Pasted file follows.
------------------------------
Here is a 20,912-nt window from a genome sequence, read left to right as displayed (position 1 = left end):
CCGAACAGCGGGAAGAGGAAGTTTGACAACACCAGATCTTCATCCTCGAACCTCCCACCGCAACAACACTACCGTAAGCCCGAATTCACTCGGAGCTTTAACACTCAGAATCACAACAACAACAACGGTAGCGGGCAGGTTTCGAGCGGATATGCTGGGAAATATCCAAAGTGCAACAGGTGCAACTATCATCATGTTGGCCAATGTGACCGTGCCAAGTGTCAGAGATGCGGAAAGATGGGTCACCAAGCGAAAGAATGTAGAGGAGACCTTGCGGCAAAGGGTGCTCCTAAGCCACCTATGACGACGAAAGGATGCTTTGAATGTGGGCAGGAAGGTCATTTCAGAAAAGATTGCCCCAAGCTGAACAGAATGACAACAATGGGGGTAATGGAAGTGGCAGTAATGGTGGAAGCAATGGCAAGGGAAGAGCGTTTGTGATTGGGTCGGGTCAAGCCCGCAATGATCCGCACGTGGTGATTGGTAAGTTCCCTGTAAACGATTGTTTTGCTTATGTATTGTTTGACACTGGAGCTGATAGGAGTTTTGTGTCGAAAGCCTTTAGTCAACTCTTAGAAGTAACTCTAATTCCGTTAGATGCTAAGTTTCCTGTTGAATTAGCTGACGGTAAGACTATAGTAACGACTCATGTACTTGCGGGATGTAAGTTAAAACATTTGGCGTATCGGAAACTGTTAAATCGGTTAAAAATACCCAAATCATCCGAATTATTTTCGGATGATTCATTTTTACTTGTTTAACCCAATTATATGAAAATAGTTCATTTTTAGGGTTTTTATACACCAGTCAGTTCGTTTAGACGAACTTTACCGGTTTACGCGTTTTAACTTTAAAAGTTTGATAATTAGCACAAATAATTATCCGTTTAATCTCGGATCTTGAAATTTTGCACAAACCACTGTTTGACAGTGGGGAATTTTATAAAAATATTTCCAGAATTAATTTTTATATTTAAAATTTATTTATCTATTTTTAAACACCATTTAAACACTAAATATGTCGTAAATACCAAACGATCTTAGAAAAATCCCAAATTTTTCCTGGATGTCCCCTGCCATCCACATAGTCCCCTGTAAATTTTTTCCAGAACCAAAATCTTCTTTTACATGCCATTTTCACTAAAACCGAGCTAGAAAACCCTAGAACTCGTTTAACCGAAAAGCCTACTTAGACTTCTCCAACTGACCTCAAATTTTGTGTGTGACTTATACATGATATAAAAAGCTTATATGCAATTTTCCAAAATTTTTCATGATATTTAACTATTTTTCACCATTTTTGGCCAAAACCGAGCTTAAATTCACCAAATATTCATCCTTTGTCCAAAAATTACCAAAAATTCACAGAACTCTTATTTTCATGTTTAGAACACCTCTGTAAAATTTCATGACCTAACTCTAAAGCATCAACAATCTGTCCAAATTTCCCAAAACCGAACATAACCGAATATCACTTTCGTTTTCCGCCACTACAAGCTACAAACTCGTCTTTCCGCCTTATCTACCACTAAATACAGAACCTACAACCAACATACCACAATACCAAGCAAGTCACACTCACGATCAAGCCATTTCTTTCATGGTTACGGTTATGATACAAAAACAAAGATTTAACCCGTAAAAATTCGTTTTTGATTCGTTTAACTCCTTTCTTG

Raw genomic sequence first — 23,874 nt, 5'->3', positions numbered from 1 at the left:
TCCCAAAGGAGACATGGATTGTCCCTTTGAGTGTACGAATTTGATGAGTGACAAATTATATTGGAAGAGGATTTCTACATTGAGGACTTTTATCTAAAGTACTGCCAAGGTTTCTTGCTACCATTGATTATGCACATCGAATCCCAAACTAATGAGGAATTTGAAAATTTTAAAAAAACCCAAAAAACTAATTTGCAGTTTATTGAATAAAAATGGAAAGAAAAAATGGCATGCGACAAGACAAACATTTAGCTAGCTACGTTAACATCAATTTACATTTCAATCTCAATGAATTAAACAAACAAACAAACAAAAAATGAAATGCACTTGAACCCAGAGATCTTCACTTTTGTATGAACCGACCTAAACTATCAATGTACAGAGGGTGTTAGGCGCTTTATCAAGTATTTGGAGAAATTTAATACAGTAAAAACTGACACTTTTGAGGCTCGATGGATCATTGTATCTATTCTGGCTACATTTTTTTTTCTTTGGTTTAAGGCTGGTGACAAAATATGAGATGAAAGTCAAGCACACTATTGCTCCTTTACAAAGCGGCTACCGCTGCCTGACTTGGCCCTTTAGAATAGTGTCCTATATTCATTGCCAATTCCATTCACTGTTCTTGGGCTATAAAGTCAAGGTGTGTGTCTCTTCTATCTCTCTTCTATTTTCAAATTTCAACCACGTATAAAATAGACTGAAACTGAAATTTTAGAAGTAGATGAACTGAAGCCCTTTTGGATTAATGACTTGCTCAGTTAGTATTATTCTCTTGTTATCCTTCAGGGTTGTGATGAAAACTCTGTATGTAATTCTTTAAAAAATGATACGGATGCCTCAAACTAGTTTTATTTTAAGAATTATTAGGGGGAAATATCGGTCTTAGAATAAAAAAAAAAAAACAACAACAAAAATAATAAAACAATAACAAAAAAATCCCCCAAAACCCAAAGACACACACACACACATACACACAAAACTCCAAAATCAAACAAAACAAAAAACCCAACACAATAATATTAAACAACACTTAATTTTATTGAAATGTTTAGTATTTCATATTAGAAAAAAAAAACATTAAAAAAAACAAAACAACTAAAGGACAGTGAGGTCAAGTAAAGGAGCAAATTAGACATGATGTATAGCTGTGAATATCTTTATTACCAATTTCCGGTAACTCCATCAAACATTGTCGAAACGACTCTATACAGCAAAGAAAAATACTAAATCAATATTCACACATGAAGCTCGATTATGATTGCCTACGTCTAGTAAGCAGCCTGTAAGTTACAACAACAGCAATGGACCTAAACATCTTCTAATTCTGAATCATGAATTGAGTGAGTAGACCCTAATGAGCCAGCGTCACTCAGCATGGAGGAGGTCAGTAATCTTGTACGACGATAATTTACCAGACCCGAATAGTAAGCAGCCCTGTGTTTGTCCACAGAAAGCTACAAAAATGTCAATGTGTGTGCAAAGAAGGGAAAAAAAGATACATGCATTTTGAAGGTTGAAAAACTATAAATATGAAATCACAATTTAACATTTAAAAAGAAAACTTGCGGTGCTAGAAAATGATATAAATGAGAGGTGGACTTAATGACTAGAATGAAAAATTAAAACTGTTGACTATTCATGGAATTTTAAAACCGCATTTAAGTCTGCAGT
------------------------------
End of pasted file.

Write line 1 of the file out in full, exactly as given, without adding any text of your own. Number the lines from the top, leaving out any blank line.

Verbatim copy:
Here is a 20,912-nt window from a genome sequence, read left to right as displayed (position 1 = left end):